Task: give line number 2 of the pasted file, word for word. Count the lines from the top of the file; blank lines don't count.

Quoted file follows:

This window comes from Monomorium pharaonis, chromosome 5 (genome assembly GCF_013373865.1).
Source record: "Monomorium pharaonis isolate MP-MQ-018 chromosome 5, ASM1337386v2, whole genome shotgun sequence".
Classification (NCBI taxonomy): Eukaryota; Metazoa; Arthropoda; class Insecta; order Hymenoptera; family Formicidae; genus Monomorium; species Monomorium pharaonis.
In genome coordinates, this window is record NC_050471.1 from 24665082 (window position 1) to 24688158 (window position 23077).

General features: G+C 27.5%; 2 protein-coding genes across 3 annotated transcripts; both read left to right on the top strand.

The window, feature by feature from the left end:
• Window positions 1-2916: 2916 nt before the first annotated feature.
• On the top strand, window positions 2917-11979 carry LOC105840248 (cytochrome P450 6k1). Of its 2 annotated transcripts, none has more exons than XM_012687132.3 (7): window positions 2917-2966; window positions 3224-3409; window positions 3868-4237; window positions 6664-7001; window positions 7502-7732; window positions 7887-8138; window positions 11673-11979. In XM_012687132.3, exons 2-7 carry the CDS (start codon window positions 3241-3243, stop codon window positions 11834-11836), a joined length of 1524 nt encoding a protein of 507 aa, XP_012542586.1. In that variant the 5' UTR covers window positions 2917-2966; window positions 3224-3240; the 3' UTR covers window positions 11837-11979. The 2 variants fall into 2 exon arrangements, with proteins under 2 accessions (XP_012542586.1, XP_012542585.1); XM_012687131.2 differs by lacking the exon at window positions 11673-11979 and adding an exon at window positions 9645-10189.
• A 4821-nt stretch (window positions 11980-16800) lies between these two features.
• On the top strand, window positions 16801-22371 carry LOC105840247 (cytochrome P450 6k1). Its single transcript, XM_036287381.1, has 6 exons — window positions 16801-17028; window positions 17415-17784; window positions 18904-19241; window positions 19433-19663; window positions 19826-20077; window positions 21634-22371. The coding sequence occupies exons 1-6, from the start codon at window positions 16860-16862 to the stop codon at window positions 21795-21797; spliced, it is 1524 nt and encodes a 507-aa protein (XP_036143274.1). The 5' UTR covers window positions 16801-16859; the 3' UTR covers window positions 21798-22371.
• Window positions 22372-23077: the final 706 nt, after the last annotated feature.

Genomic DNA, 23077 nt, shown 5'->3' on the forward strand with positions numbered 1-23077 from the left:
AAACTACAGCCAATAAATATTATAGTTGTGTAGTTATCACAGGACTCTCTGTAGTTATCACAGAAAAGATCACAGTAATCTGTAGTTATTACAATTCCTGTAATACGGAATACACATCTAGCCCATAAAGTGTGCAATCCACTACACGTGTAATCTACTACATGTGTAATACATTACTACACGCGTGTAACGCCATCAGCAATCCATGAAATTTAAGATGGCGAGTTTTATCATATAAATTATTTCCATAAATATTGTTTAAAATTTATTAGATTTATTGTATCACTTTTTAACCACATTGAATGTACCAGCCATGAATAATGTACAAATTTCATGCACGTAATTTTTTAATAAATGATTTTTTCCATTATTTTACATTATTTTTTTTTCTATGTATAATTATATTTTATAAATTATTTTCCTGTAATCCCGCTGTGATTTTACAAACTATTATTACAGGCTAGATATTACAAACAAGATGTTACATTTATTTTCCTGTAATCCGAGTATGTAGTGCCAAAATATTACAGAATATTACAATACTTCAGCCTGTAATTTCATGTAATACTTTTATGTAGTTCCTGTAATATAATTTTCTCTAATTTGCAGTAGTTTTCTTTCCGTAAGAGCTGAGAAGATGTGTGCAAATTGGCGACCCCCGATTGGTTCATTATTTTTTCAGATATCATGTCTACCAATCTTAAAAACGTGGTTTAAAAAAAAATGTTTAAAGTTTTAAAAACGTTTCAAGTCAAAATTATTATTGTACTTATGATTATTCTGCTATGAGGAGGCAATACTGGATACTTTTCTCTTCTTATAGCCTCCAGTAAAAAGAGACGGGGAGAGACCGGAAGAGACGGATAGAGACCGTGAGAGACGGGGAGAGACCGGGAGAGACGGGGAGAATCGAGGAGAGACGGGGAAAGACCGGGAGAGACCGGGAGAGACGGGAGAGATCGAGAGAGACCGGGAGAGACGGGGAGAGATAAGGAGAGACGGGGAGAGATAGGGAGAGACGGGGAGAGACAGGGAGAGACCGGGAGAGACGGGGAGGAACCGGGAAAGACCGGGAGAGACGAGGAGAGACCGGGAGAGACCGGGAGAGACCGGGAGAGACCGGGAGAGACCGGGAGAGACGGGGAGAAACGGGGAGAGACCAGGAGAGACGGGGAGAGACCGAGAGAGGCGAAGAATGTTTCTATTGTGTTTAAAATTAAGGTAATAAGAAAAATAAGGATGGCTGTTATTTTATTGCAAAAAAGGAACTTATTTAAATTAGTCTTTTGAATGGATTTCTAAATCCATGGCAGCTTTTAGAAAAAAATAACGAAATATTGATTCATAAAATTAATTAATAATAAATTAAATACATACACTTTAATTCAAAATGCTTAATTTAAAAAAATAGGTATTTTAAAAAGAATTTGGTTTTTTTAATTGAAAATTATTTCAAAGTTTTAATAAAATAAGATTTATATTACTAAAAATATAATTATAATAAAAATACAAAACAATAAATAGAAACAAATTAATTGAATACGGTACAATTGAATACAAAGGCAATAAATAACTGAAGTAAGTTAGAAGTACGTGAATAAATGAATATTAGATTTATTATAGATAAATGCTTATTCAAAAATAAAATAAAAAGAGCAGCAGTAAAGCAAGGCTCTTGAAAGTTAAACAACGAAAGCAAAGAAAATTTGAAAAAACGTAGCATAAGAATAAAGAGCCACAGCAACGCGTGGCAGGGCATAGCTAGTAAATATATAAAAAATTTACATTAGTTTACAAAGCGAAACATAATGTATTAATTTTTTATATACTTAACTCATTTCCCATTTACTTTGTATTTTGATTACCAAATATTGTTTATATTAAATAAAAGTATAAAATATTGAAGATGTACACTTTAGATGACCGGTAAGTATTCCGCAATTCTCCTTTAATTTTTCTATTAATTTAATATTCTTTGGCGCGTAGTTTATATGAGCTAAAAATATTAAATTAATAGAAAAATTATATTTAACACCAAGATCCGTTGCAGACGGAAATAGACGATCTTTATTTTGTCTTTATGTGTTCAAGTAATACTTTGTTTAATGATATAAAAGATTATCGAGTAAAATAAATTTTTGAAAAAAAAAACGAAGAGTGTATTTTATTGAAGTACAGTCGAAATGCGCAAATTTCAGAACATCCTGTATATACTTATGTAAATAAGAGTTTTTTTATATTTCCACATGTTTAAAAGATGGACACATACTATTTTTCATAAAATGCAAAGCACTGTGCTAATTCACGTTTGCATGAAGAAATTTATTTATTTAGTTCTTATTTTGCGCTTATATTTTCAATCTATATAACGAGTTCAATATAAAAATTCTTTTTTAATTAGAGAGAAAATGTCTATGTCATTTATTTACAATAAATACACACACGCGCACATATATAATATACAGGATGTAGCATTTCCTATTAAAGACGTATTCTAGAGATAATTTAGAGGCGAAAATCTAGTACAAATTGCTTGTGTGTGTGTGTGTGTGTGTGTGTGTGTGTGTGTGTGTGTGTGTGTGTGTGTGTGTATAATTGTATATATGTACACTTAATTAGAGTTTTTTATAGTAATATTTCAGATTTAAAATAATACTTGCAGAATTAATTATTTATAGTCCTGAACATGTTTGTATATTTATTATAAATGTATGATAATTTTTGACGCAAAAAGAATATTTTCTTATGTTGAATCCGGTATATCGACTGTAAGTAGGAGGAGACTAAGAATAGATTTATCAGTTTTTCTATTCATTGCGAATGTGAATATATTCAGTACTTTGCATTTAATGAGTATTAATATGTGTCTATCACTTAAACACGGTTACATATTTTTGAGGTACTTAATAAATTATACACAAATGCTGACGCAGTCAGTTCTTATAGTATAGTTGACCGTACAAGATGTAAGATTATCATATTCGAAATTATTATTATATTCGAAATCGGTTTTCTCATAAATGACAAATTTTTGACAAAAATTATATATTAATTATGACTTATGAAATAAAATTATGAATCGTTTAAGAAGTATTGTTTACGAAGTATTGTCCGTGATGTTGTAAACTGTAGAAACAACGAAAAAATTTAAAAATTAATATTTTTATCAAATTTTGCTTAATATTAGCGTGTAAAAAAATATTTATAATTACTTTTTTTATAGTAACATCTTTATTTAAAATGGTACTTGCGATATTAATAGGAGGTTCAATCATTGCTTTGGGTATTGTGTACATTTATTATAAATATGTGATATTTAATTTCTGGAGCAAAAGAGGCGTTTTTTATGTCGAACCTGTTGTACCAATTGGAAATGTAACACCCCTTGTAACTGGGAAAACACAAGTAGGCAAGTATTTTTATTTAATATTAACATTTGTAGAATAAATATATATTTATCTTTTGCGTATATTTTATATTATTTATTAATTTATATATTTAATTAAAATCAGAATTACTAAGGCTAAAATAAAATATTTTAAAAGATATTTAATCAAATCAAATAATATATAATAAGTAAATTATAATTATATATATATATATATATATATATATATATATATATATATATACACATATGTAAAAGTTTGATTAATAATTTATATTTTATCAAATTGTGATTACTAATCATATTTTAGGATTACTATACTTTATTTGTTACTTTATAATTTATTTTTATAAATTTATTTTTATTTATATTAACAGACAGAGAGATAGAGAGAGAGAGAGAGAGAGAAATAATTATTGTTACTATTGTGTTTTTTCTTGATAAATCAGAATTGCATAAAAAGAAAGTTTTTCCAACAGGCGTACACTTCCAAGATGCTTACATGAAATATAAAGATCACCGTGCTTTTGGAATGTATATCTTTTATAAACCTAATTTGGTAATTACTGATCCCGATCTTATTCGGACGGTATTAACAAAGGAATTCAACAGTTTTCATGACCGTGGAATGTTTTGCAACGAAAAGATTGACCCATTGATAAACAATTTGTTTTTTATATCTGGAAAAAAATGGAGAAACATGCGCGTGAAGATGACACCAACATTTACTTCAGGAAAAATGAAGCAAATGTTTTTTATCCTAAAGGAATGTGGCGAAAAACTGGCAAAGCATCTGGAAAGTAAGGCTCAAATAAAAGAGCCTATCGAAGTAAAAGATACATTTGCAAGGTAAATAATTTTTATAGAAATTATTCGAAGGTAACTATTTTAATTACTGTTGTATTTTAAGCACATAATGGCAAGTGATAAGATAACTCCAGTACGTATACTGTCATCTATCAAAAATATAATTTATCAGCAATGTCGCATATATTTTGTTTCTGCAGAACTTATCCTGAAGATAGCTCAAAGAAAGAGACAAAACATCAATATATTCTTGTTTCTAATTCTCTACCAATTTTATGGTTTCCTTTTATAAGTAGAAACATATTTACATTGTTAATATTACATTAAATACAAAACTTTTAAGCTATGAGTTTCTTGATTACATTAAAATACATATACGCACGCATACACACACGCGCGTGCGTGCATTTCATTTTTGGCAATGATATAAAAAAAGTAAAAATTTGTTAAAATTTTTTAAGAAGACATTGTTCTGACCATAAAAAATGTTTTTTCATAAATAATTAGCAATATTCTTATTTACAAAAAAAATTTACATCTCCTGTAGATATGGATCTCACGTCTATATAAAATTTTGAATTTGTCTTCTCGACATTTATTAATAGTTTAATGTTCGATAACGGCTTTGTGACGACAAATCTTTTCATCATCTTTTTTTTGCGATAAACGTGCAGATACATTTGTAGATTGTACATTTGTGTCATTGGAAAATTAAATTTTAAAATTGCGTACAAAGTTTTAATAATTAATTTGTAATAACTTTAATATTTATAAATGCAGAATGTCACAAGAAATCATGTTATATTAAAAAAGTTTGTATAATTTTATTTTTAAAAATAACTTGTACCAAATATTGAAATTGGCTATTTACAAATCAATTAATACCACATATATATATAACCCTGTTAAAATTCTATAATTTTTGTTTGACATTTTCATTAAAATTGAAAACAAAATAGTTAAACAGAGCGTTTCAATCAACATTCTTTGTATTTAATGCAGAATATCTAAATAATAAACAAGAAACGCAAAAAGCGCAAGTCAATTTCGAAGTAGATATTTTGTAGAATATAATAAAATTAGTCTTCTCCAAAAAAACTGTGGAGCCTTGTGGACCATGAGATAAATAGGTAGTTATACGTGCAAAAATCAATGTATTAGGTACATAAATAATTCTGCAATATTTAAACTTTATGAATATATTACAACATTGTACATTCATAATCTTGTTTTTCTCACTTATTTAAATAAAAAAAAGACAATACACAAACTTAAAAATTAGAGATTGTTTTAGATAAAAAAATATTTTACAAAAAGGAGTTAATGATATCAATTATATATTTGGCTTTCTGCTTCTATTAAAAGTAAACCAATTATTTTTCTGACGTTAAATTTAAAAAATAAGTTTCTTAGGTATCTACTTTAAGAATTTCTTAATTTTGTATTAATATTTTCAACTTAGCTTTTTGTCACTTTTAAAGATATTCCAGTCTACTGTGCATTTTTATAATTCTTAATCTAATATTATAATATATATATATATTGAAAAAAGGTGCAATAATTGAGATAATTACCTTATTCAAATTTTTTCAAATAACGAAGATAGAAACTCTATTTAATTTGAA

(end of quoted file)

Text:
Source record: "Monomorium pharaonis isolate MP-MQ-018 chromosome 5, ASM1337386v2, whole genome shotgun sequence".